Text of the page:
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The following letters were submitted for publication in The Outlook, Sandy Post and Estacada News.

Ripma misrepresents 'Top Three Voting'

Troutdale City Councilor David Ripma submitted the argument against Measure 26-212 regarding "Top Three Voting" for Troutdale in the Voters' Pamphlet.

He didn't mention that he ran for re-election unopposed in 2018, one of the downsides of the current system that Measure 26-212 is intended to address.

His use of the word "occasional" in referring to the frequency at which candidates run unopposed strikes me as "fuzzy" math on his part.

Since the current practice of elect-by-position went into effect in 1978, 19 Troutdale council candidates have run unopposed, not counting 1996 and 2008, which only had three candidates each.

The 19 unopposed included 11 incumbents and eight non-incumbents, so unopposed aren't only incumbents "doing a good job," as Ripma claims.

In 2018, the majority of Troutdale voters really only chose one councilor, as two of the positions were unopposed.

The fact that in this election cycle all the positions have at least two candidates doesn't begin to offer the level of voter choice available under "Top Three."

If there are only two candidates for a position, the voters are forced to choose one or the other, even if they would prefer neither.

Full disclosure: I wrote the argument in favor of Measure 26-212.

Paul Wilcox


Dyk has a 'heart for our community'

As I have served our community as a city councilor, on the boards of several local nonprofit organizations, and as president of the Gresham Area Chamber of Commerce, I have developed a sense for the qualities that are important when selecting individuals who will serve our city government.

It is important to know the community, to be knowledgeable, even-keeled and to have a heart for service.

That is why as I got to know Dave Dyk, I encouraged him to consider running for City Council and have subsequently volunteered with his campaign.

Dave and I first got to know each other in 2010 when he began serving on the city of Gresham Finance Committee (he is currently the vice-chair).

In recent years we have also served together on the finance committee of Human Solutions, a local nonprofit organization dedicated to helping low-income and homeless families gain self-sufficiency.

I've seen that Dave has a heart for our community, is knowledgeable about the issues Gresham faces, and is committed to serving everyone. I urge voters to select him for City Council position No. 5.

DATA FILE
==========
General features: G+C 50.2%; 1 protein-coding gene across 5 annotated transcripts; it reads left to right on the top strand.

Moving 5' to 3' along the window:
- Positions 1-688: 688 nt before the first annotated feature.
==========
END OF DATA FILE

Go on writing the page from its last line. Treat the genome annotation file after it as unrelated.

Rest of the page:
Paul Warr-King


Travis Stovall for Gresham mayor

We are on the foothold of change in Gresham. Former mayor Shane Bemis endorsed Travis Stovall and it clearly shows he has the same beliefs the rest of us do in electing a candidate dedicated to our future.

Stovall — with his opponent's less-than-stellar attendance record, missing 25% of council meetings in his first year, and 11% already this year, and also with his questionable out-of-state political donations — gives us the advantage of having someone who has the conscience and integrity to carry us forward.

A vote for Travis Stovall for Gresham mayor is not only a vote for commitment, but also for representation for everyone.

Alyson Huntting


Metro's tax will slow recovery

We're asking you to vote no on Metro's tax proposal.

As employees of a fueling company, you might think we'd be excited for a permanent, enormous tax that subsidizes gasoline by 30 cents a gallon and will increase the number of drivers on the road, according to independent analysis.

But we're asking you to vote against it because we know it will mean our region's recovery will be weaker and take longer. Taxing every single job means employers won't be able to rehire as quickly. And creating a new permanent tax in the middle of a global pandemic with no end in sight is bizarre.

What good does it do for the government to mandate a higher wage if they are going to allow someone else to come along and take it. If this measure passes, people in our company — truck drivers, mechanics, painters, bookkeepers, payroll clerks, managers, may all take pay cuts.

We want elected officials to help lead us out of the mess we're in, not make things worse.

Please vote no on this outrageous tax proposal.

Leather Fuels Employees:

Linda Leathers

Aaron Randels

Eric Damrill

Eric Steinman

John Czupofski

Katie Conrad

Lila Leathers

Steven Veenhuizen

Vote yes for the children

The League of Women Voters of Clackamas County strongly supports Measure 3-564, the Children's Safety Levy.

We clearly understand the urgent need to increase services for children impacted by violence, abuse, or neglect within our county. Too many children have already fallen through the cracks due to lack of coordinated funding, and the time is now to remedy the situation. We believe the proposal is well-designed to expand the array of services and get funds quickly to established community-based organizations, so many more vulnerable children can be helped. We proudly join the broad coalition of supporters for this measure and urge a "yes" vote on Measure 3-564.

Marge Easley

League of Women Voters of Clackamas County


End Oregon Democrats' supermajority in Salem

In the midst of a contentious and divisive election like this one, it's easy to think that the parties have always been unable to work together and that bipartisanship is a pipe dream. But it hasn't always been this way.

During the 2011-12 legislative sessions, the Oregon House and Senate were nearly evenly divided with an almost equal number of Republicans and Democrats.

In the House it was and even 30-30 split and the Senate had a narrow 16-14 advantage for Democrats. In the evenly split House, it meant that every part of the legislative process was bipartisan.

From the committee hearings to the floor of the House every piece of legislation had to have support from both Democrats and Republicans in order to be considered and passed into law.

There was no place for extremism on the left or the right and moderation ruled. In short, it was a picture of collaboration. The legislative sessions were hailed far and wide as an example of how state government should function.

Fast forward to today: Democrats in Salem now have super-majorities with a huge 38-22 advantage in the House and an 18-12 margin in the Senate. How has this impacted the process? The majority party completely dominates the committee process and can pass any legislation it wants from policy bills to new taxes. The minority party has little to no input. Rather than being known as a model for collaboration, Salem is now known for its division and contention as the majority party imposes its extreme will.